Capitalism is often described as “creative destruction.” Markets evolve to respond to consumer demand, and if a business is unable to adapt, the business fails to survive.
Blockbuster Video, which was the leader in home entertainment not so long ago, is one example. Today the chain is in the process of closing the last 300 of its retail locations. Its business model, while perfectly suited for the 1990s, doesn’t work in an age when viewers have all the options that current technology provides.
That should be a lesson to cable and satellite TV providers, yet it’s one they seem unwilling to learn. Companies still refuse to allow their customers to “unbundle” television channels from their predesigned channel packages. TV viewers end up paying for channels they would rather not invite into their homes, and many have repeatedly asked that they be given the freedom to buy only the channels they want. Content providers stubbornly insist it can’t be done, yet that’s not stopping savvy consumers from doing it anyway.
Devices like AppleTV and Roku, alongside Internet subscription services like Amazon Prime and Hulu Plus, are making it easier for people to get their content online without having to rely on a cable or satellite company. Better still, they are able to exercise complete control over their viewing choices. It doesn’t take a crystal ball to see this is where the market is heading, whether the cable and satellite providers like it or not.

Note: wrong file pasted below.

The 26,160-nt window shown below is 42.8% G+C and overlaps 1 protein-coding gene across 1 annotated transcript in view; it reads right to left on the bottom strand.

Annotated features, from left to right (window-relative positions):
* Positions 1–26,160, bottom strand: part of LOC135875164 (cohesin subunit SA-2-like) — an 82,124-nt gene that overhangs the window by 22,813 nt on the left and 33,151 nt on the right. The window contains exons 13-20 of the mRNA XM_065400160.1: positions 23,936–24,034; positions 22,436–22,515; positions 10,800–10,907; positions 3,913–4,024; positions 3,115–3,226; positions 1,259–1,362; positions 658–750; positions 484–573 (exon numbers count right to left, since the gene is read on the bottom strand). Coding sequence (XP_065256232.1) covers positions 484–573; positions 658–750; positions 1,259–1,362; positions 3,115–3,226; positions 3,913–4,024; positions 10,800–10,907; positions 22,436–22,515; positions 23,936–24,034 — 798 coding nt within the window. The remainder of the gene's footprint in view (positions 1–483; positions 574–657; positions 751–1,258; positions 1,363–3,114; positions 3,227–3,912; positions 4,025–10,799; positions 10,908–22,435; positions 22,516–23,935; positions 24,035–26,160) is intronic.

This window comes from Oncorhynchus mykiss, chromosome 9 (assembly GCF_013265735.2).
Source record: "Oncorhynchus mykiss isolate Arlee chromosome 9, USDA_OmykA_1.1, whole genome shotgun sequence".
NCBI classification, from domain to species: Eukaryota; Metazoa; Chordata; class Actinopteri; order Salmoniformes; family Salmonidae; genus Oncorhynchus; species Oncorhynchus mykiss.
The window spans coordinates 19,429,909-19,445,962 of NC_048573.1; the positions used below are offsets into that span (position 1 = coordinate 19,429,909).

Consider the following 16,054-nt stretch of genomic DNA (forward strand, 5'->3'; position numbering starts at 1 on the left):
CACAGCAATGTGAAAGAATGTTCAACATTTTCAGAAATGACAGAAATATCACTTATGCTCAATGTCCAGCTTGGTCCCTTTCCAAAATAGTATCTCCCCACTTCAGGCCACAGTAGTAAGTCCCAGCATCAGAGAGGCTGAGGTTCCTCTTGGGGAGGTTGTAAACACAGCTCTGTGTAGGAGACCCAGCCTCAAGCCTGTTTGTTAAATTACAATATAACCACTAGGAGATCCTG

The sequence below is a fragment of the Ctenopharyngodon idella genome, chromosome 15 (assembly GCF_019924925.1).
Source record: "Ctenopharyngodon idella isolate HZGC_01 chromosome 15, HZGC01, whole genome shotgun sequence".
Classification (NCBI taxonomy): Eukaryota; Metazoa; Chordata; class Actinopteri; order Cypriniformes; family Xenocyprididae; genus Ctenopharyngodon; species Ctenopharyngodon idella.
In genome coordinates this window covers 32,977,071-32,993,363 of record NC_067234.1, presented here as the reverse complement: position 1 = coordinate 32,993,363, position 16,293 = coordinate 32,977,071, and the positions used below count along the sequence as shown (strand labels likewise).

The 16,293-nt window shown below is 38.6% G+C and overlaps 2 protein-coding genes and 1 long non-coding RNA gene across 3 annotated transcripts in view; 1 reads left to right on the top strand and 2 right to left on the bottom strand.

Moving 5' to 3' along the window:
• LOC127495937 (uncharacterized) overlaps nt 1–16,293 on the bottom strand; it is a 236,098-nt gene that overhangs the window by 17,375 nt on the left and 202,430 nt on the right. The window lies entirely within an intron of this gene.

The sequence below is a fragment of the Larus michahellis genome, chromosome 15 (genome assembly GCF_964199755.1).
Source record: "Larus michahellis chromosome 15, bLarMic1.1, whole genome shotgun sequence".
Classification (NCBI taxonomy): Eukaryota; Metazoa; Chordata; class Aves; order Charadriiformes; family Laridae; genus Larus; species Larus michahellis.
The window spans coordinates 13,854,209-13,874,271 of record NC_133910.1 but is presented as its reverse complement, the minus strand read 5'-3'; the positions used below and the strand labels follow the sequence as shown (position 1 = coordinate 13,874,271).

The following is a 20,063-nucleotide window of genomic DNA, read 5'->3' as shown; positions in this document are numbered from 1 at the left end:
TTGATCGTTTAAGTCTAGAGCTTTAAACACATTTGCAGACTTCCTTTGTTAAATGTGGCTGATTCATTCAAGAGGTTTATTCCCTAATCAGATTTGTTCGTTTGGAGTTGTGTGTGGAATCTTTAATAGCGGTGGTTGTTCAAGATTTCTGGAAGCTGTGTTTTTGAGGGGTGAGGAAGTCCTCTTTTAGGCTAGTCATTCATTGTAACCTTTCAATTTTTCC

The numbers tell the story. Consumers are abandoning cable. Cable subscriptions fell by 607,000 in the second quarter of 2013, which represents twice as many cancellations as were made in the first quarter. Yet still, cable TV prices continue to rise. These numbers may signal trouble ahead unless the industry adapts.
Cable providers defend their intransigence by pointing out that unbundling would cost them close to $70 billion and force many smaller channels out of business. That may be true. It’s also irrelevant. It is a prediction that relies on the market standing still, which is something markets never do. The home entertainment industry is inexorably moving in the direction of consumer choice, and, as Blockbuster demonstrates, the market tends to get what it wants.
Wise executives should understand that survival requires giving people what they want. In this case, what people want is a greater array of entertainment and payment choices and the ability to keep unwanted content out of their homes.
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